Language Development

The Language Development domain describes children’s developing ability to effectively communicate (expressive language) and understand (receptive language) oral language in different environments and for a variety of purposes. Such skills are key to children’s learning and social competence. The understanding and use of language is also closely related to students’ developing literacy and their later success in learning to read and write.

Language Development

Children may . . .

Children may. . .

Suggested Supports
Adults may . . .

1. Attending and Understanding:  The ability to comprehend or understand language.

  1. Attend to language during conversations, songs, stories, or other learning experiences.*
  2. Comprehend increasingly complex and varied vocabulary.*
  3. Comprehend different forms of language, such as questions or exclamations.*
  4. Follow two- to three-step directions.*
  5. Comprehend different grammatical structures or rules for using language.*
  • Listen to age-appropriate stories, poems, and songs that are rich in descriptive vocabulary.
  • Understand some words that convey special concepts (e.g., first/last, over/under).
  • Demonstrate use of vocabulary in oral language to express ideas and events.*
  • Make connections between words with similar meanings.
  • Follow two-step directions.
  • Introduce new words and concepts by naming what children are doing and experiencing.
  • Involve children in sustained conversations, pursuing their interests with questions and comments.
  • Use facial expressions, gestures, and a rich and varied vocabulary with children.
  • State directions clearly, positively, respectfully, and only as needed.

2. Communicating and Speaking: The ability to use language.

  1. Vary the amount of information provided to meet the demands of the situation.
  2. Understand, follows, and uses appropriate social and conversational rules.
  3. Express self in increasingly long, detailed, and sophisticated ways.*
  4. Participate in conversations of more than three exchanges with peers and adults.*
  5. Use language to express ideas and needs.*
  6. Understand the difference between a question and a statement.*
  7. Practice asking questions and making statements.*
  8. Speak in sentences of five or six words.*
  • Share their ideas and experiences in small groups.
  • Use language as a part of pretend play to create and enact roles.
  • Use complete sentences, when appropriate.
  • Describe experiences and retell simple stories.
  • Use language to establish and maintain relationships.
  • Ask open-ended questions that require more than a “yes” or “no” response.
  • Use descriptive language.
  • Provide opportunities for children to engage in dialogue, including one-on-one and group conversations.
  • Structure activities so that children can engage in telling stories or recounting events by expressing themselves through various means such as speech, pantomime, pointing, role-playing.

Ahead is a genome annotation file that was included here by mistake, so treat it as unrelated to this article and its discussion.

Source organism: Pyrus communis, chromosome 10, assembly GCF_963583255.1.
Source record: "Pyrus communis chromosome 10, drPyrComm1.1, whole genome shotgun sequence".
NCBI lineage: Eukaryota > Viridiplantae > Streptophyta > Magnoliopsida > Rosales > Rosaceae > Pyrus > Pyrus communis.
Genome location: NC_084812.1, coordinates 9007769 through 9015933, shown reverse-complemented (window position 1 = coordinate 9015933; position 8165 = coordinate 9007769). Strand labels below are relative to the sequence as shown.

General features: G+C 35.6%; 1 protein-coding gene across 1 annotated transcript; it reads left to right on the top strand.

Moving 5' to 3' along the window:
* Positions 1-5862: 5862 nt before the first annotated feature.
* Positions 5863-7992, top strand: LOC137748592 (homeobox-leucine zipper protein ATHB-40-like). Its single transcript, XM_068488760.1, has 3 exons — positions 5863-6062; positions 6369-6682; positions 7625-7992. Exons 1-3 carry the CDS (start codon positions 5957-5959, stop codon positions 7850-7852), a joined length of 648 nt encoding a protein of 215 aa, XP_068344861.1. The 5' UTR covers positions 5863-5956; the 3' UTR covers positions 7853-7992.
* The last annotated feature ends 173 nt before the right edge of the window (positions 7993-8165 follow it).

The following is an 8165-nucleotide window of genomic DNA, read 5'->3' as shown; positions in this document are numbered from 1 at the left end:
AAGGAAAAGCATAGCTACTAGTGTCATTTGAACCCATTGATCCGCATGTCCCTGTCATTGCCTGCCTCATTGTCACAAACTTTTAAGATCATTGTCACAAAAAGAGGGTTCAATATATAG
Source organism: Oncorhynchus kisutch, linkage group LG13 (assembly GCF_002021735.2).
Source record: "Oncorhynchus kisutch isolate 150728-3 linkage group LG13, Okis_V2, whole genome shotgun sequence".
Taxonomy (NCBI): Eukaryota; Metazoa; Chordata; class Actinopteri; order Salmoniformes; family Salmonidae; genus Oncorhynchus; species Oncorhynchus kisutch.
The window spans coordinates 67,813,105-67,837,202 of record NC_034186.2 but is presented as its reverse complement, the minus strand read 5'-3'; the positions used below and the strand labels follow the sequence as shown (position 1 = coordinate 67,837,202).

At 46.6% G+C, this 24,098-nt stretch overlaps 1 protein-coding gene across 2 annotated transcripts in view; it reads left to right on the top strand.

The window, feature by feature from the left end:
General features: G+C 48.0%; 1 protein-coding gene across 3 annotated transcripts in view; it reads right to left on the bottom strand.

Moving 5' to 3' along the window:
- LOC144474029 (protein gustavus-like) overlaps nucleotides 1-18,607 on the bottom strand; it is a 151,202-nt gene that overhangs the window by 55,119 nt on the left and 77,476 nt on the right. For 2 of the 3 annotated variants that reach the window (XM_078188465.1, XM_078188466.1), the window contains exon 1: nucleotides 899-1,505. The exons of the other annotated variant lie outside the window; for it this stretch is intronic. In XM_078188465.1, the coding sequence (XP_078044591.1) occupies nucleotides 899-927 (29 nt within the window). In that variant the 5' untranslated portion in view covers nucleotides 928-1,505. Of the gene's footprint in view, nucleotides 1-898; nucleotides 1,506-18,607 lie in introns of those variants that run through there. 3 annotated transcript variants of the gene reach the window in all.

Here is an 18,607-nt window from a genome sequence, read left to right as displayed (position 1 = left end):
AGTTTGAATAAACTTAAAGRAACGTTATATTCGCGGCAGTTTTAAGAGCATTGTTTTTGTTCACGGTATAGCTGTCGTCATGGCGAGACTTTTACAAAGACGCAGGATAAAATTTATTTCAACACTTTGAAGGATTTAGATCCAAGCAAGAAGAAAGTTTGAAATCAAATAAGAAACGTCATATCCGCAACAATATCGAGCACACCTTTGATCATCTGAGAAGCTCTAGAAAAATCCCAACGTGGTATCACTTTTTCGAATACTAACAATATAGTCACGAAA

• Vary “wait time,” or the amount of time children are allowed to respond. Children from some cultural backgrounds find the pace of verbal interactions in U.S. schools very different from what they are accustomed to.

3. Vocabulary: The ability to use a variety of words.

  1. Understands and uses a wide variety of words for a variety of purposes.*
  2. Show understanding of word categories and relationships among words
  3. Use increasingly complex and varied vocabulary.*
  • Demonstrates the use of multiple (two or three) new words or signs a day during play and other activities.
  • Shows recognition of and/or familiarity with key domain-specific words heard during reading or discussions.
  • With multiple exposures, uses new domain-specific vocabulary during activities, such as using the word “cocoon” when learning about the life-cycle of caterpillars, or “cylinder” when learning about 3-D shapes.
  • With support, forms guesses about the meaning of new words from context clues.
  • Categorizes words or objects, such as sorting a hard hat, machines, and tools into the construction group, or giving many examples of farm animals.
  • Discusses new words in relation to known words and word categories, such as “It fell to the bottom when it sank,” or “When you hop it’s like jumping on one leg,” or “The bear and fox are both wild animals.”
  • Identifies shared characteristics among people, places, things, or actions, such as identifying that both cats and dogs are furry and have four legs.
  • Shows an ability to distinguish similar words, such as “I don’t like it, I love it!” or “It’s more than tall, it’s gigantic,” or “It’s so cold, it’s frosty.”
  • Notice where children look and then talk about what they are focusing on using interesting, rich vocabulary.
  • Introduce words that describe objects, actions, and attributes (e.g., include verbs like “gallop” and “soar” as well as adjectives like “enormous” and “miniscule”).
  • Clarify or explain new or unfamiliar words as they relate to everyday objects or actions children are familiar with.
  • Play sorting games that reinforce the idea of categories (e.g., circles in one box, squares in the other; fruit in one bowl, vegetables in the other; “All the children with curly hair, please line up to wash your hands for snack time.”
  • Reinforce categories by having children identify the item in a group that is different (e.g., bear, cat, and airplane).
  • Incorporate specific language learning into classroom transitions (e.g., direct children to the front or back of the line or next to or behind a particular child).